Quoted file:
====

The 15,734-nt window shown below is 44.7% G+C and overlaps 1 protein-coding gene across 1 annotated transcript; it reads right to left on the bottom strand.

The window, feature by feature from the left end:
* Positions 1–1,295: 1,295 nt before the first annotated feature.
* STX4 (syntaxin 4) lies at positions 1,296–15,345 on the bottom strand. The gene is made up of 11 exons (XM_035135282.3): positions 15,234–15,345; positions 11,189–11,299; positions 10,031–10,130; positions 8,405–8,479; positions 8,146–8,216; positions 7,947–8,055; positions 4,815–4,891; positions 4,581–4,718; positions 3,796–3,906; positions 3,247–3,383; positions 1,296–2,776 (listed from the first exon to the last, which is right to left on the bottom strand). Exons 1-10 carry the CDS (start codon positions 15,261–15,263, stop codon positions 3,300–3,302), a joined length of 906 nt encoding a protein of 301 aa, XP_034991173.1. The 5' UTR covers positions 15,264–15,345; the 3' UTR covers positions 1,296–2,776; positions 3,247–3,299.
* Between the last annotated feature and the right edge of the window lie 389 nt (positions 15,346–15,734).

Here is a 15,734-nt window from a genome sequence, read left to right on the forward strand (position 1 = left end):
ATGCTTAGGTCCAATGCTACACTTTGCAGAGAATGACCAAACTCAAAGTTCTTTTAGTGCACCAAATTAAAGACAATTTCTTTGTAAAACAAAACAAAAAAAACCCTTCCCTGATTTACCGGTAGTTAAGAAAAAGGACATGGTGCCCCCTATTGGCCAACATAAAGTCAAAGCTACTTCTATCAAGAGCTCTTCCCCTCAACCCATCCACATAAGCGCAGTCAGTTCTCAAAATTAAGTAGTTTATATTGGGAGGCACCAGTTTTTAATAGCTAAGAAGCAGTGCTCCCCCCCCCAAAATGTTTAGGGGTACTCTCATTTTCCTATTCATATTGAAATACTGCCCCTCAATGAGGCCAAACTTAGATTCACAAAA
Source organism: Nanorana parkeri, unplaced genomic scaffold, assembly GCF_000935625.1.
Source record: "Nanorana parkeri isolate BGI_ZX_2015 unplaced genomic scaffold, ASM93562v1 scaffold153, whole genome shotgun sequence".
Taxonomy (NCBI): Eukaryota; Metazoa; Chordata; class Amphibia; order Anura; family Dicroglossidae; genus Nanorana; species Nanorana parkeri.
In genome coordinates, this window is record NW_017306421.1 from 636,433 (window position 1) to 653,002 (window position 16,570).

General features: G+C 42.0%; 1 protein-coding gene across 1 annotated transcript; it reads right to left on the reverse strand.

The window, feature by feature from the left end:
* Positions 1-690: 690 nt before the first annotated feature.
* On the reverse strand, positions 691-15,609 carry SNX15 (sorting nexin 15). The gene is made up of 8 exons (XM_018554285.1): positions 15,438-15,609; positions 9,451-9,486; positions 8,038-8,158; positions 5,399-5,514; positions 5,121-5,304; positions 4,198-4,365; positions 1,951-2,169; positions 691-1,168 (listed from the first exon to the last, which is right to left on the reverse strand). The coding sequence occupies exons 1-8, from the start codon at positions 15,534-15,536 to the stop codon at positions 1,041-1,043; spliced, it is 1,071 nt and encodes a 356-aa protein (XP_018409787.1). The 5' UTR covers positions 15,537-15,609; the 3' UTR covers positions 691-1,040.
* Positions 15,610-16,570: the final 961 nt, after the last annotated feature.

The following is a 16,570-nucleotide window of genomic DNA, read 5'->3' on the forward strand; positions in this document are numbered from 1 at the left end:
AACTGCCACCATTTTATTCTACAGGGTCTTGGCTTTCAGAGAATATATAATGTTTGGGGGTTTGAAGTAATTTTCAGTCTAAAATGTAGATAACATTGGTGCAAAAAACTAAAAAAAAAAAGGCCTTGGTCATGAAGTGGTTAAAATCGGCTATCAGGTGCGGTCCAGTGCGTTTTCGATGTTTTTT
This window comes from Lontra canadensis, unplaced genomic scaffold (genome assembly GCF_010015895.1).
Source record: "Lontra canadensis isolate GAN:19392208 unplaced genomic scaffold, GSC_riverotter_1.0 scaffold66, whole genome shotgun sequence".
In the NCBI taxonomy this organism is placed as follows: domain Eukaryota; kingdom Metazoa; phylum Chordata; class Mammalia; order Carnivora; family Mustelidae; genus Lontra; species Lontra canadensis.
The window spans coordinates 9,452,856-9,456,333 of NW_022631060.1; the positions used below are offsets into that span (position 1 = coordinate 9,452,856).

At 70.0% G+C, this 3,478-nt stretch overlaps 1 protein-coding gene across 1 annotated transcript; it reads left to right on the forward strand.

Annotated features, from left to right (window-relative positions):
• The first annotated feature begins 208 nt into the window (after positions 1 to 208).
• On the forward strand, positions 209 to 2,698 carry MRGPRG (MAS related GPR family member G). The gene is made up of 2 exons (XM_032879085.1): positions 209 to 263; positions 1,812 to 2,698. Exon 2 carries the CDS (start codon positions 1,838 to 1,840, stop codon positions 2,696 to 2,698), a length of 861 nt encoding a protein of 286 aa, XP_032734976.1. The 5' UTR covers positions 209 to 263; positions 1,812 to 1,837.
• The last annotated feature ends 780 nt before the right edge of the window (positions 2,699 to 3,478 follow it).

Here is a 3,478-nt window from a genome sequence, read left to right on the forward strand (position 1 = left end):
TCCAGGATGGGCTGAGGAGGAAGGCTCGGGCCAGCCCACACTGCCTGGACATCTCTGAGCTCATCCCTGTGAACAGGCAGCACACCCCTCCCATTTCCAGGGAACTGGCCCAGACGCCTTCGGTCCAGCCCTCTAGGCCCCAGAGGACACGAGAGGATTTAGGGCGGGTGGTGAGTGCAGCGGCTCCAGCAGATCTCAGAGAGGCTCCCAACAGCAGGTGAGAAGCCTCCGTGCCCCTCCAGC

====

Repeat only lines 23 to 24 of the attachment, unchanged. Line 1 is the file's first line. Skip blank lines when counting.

At 70.0% G+C, this 3,478-nt stretch overlaps 1 protein-coding gene across 1 annotated transcript; it reads left to right on the forward strand.

Annotated features, from left to right (window-relative positions):